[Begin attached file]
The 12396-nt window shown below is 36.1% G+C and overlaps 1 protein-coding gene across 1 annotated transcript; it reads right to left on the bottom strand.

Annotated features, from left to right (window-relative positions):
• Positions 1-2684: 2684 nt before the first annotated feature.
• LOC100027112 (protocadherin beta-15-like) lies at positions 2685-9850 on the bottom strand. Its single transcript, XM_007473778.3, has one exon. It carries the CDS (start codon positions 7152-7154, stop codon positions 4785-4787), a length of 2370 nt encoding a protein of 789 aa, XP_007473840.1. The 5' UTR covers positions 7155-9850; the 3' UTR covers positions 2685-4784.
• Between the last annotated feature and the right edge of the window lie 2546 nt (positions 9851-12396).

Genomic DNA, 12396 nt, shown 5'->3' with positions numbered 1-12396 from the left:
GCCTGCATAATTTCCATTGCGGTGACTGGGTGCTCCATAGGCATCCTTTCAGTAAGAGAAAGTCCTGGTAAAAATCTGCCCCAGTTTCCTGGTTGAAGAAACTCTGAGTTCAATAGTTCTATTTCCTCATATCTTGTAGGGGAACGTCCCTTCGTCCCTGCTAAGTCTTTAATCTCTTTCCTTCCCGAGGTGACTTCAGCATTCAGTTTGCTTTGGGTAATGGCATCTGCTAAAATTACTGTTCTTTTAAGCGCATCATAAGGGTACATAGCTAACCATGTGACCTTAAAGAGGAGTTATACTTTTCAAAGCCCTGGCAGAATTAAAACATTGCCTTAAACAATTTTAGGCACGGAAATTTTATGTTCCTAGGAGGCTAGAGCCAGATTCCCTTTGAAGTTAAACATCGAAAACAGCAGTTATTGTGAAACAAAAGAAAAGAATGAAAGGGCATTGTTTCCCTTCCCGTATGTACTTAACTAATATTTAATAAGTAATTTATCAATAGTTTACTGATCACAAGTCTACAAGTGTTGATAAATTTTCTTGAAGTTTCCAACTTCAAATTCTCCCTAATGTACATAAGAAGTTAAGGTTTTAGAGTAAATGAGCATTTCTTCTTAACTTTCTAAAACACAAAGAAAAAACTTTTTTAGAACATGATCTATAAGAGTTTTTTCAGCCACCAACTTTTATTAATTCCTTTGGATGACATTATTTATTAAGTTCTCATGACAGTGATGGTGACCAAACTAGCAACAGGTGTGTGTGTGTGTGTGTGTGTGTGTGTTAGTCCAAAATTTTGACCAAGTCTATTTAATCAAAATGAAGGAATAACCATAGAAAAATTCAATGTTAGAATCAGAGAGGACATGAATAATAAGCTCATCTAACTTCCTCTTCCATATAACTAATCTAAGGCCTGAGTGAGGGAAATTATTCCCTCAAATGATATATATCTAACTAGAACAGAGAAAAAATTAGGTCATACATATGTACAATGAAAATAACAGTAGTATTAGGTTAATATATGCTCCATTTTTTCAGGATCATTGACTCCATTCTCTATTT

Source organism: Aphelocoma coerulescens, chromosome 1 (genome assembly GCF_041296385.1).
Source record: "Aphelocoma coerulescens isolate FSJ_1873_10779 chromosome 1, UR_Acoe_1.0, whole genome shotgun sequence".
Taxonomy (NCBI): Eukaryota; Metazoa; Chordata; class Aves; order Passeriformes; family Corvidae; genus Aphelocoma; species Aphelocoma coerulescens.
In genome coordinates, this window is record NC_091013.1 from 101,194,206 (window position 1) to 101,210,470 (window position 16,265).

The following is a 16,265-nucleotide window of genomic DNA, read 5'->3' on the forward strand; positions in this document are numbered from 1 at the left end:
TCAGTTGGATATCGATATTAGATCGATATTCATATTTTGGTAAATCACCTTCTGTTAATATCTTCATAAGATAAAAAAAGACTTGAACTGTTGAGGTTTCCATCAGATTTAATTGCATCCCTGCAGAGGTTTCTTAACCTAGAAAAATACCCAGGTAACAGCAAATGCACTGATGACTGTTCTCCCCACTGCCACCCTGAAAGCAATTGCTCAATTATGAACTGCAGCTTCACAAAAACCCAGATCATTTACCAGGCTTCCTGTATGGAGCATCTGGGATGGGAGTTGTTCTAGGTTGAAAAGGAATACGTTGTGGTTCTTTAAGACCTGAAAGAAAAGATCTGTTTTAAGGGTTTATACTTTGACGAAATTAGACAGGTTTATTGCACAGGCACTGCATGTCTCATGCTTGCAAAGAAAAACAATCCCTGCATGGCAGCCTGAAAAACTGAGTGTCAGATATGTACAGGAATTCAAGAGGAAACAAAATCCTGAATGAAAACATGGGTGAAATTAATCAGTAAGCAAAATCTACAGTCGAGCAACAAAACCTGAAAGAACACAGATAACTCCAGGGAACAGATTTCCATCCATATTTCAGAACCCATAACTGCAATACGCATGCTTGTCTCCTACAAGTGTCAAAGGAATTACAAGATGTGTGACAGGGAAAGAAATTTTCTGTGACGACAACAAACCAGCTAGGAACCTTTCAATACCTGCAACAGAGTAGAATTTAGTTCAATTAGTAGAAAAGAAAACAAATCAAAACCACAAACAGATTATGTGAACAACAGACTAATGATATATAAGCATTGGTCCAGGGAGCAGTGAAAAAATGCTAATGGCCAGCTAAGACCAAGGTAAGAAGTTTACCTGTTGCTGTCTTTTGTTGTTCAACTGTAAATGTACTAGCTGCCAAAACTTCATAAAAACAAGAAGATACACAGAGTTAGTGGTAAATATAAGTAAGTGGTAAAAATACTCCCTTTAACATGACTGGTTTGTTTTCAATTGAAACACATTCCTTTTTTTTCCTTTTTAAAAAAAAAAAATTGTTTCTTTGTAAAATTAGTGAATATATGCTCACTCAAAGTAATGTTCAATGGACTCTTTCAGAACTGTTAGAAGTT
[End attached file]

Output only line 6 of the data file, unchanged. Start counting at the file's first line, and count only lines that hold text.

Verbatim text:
Genomic DNA, 12396 nt, shown 5'->3' with positions numbered 1-12396 from the left: